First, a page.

On October 31, 2000, the Becketts filed a Bill of Complaint (the "Bill of Complaint") in the Circuit Court for Northhampton County, Virginia ("State Court") based on the alleged harm caused by Bundick's truck repair operation ("State Court Action"). The Bill of Complaint named both the debtor and his spouse, Julia H. Bundick, as defendants and alleged five causes of action: 1) intentional infliction of emotional distress; 2) negligence; 3) nuisance; 4) trespass; and 5) injunctive relief.

The Bundicks did not file an answer and on December 1, 2000 the Becketts filed a motion for the entry of default judgment. Compl. ¶ 15. On January 5, 2001, the Bundicks filed a motion for leave to file a late answer. Compl. ¶ 16. On February 12, 2001 the State Court extended the filing deadline to February 16, 2001. In addition to extending the filing deadline, Judge Tyler of the State Court issued a temporary injunction ("the temporary injunction") prohibiting Bundick from "performing any welding, maintenance, or repair, or allowing any welding, maintenance, or repair" on the property of the Bundicks. Temporary injunction, p. 1.2 That court further enjoined the Bundicks from "running, operating, and/or using any diesel or gasoline engines, welding equipment of any sort, and any other power equipment of any sort — regardless of whether such engine, welding equipment, or power equipment is powered by electricity, internal combustion engine, chemical reaction, or any other source of power — at, upon, above, around, or near Respondent's Property." Narrow exceptions for personal vehicles and lawn mowers were allowed by the temporary injunction, which was to last for the entire pendency of the litigation. Temporary injunction, p. 2. Bundick filed an answer to the Bill of Complaint on February 13, 2001. Compl. ¶ 19.

At the trial held January 29, 2002, the State Court issued a permanent injunction prohibiting the Bundicks from operating his business and held that the Becketts were entitled to damages. Tr. at. 196-203. On May 21, 2002 the Circuit Court entered an Order (the "Final Order") in favor of the Beckett's for $50,000.00. Mrs. Beckett was awarded total damages of $35,00.00; $25,000.00 in compensatory damages and $10,000.00 in punitive damages. Mr. Beckett was awarded $15,000.00 in compensatory damages. Final Order, ¶ 2. Judge Tyler also incorporated the permanent injunctions against Bundick issued at the trial on January 29, 2002 into the final order. Final Order, ¶ 1.

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A Motion for Summary Judgment is governed by Rule 7056 of the Bankruptcy Code, which incorporates Federal Rule of Civil Procedure 56 in adversary proceedings. In order to determine if there is any genuine issue as to any material fact the Court may consider pleadings, answers to interrogatories, admissions, and any affidavits filed with the court. If there is no material issue of fact then the moving party is entitled to judgment as a matter of law and summary judgment is appropriate. Celotex v. Catrett, 477 U.S. 317, 322, 106 S.Ct. 2548, 91 L.Ed.2d 265 (1986).

The Becketts' Motion for Summary Judgment relies entirely on the findings of the State Court and the resulting judgment against Bundick. The Becketts argue that the findings of Judge Tyler in the State Court show that Bundick's actions were willful and malicious and therefore render the judgment debt non-dischargeable under Bankruptcy Code § 523(a)(6). Beckett Br., p. 9. The Becketts argue that this Court is bound by the doctrine of collateral estoppel and cannot make an independent evaluation of whether Bundick's conduct was willful and malicious. Furthermore, the Becketts argue that since both the compensatory and punitive damages awarded by Judge Tyler arose from the same set of facts, both the compensatory and punitive damages are non-dischargeable.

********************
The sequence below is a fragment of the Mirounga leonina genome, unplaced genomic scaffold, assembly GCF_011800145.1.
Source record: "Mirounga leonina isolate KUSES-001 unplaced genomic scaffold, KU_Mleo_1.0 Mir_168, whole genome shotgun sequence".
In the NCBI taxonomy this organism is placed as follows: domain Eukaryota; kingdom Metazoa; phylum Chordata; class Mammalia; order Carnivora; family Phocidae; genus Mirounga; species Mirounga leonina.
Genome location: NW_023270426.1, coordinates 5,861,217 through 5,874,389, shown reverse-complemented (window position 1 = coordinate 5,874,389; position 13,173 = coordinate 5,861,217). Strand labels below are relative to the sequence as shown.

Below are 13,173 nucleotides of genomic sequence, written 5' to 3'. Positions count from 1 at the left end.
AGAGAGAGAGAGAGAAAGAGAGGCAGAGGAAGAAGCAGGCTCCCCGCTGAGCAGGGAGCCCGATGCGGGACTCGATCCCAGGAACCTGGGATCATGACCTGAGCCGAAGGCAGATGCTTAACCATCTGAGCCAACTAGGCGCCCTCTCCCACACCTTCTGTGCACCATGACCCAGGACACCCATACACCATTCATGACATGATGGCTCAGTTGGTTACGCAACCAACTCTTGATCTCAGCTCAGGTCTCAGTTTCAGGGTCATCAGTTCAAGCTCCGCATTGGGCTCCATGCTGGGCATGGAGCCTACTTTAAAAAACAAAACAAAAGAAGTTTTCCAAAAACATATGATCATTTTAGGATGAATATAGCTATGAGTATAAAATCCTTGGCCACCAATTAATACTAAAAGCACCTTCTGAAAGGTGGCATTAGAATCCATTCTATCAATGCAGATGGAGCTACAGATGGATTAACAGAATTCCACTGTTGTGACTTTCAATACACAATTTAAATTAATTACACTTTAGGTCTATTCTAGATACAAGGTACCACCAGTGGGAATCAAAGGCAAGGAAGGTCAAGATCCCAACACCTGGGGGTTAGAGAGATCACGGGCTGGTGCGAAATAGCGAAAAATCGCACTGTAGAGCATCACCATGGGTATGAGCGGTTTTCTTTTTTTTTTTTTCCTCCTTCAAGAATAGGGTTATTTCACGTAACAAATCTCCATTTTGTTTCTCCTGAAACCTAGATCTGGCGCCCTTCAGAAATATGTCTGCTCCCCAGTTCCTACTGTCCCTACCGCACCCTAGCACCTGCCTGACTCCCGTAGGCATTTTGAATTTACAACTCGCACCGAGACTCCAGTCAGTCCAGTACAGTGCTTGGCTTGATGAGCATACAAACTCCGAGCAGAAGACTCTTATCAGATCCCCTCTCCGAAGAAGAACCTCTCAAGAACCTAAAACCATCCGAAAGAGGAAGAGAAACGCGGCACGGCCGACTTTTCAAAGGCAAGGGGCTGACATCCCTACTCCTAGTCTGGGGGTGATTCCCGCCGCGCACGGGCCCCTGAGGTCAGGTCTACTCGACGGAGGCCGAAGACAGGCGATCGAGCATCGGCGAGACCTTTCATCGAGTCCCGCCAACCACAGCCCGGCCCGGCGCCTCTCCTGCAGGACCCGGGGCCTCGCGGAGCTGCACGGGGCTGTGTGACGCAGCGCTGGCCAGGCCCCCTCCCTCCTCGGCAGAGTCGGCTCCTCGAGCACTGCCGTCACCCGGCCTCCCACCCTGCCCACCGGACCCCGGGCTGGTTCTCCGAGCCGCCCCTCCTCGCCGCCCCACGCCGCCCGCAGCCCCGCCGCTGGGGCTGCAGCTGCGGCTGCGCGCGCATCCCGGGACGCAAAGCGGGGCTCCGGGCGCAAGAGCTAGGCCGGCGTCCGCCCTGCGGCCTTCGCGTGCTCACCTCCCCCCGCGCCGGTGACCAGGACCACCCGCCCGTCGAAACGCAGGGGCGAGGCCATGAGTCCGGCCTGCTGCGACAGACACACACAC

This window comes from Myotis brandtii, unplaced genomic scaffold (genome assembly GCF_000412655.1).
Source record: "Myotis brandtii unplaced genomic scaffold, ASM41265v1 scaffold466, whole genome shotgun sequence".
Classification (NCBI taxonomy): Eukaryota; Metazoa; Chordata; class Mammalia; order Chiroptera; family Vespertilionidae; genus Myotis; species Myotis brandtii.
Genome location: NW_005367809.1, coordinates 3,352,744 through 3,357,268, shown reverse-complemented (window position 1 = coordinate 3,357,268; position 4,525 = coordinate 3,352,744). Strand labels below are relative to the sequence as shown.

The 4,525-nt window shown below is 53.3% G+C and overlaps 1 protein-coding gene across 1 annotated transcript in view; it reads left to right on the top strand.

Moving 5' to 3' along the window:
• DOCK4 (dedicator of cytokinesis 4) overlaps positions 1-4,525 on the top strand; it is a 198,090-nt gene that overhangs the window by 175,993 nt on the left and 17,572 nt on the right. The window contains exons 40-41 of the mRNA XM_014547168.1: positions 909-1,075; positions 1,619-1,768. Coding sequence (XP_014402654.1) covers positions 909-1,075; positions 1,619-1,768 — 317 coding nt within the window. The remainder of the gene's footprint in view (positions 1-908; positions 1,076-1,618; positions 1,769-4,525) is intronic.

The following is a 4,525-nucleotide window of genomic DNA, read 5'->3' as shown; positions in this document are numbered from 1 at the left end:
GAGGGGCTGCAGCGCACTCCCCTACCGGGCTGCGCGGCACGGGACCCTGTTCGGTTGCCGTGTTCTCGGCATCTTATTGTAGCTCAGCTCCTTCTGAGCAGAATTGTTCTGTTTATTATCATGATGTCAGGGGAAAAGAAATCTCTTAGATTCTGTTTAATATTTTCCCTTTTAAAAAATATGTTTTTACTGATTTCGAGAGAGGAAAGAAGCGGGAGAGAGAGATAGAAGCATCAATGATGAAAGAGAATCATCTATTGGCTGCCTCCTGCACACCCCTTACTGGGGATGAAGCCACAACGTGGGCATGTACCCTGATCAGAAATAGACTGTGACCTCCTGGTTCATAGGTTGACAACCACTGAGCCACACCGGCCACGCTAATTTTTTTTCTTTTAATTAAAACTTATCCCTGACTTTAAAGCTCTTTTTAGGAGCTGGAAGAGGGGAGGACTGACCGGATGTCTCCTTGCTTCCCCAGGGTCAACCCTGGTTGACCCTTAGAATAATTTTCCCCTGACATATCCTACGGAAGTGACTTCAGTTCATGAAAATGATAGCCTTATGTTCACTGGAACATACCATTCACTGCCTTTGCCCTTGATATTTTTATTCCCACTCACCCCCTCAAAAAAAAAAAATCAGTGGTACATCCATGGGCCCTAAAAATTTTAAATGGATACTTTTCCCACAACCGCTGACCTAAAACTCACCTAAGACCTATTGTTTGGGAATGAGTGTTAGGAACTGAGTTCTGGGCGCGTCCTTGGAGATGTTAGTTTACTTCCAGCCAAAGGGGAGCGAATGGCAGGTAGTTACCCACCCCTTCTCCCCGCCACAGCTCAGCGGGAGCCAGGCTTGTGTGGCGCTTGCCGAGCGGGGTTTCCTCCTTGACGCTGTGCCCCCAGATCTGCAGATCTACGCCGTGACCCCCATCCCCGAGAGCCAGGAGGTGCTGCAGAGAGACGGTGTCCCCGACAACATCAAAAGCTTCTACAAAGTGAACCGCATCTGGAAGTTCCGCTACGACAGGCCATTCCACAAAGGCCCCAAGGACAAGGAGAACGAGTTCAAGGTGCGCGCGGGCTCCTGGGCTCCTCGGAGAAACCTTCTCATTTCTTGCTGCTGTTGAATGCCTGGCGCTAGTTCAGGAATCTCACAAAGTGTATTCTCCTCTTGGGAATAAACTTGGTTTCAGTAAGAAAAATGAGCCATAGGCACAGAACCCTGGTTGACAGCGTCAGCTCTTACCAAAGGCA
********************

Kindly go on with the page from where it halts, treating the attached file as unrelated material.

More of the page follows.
Bundick's Brief in Opposition to the Motion for Summary Judgment argues two major points, first that the State Court judgment is insufficient under § 523(a)(6) to make the debt to the Beckett's non-dischargeable, and second that the awards must be analyzed separately to determine dischargeability. Bundick initially argues that the damages awarded by the State Court were based on a finding that nuisance existed, rather than conduct amounting to a willful and malicious injury and therefore do not fall within the ambit of § 523(a)(6). At oral argument, counsel for Bundick argued that there was insufficient evidence presented at trial to justify a finding of willful and malicious behavior.

Secondly, Bundick argues that this Court must analyze the various components of the judgment separately with regard to Mr. Beckett and Mrs. Beckett and as to compensatory and punitive damages. Bundick claims that the award of compensatory damages to Mr. Beckett is insufficient to support a finding of non-dischargeability since there...

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    ...act that must be committed intentionally rather than the injury itself"— a subjective test only with regard to the act); In re Bundick, 303 B.R. 90, 109 (Bankr. E.D. Va. 2003) (defining malice as a distinct test in which "the debtor's subjective mind set is central to the inquiry as to whet......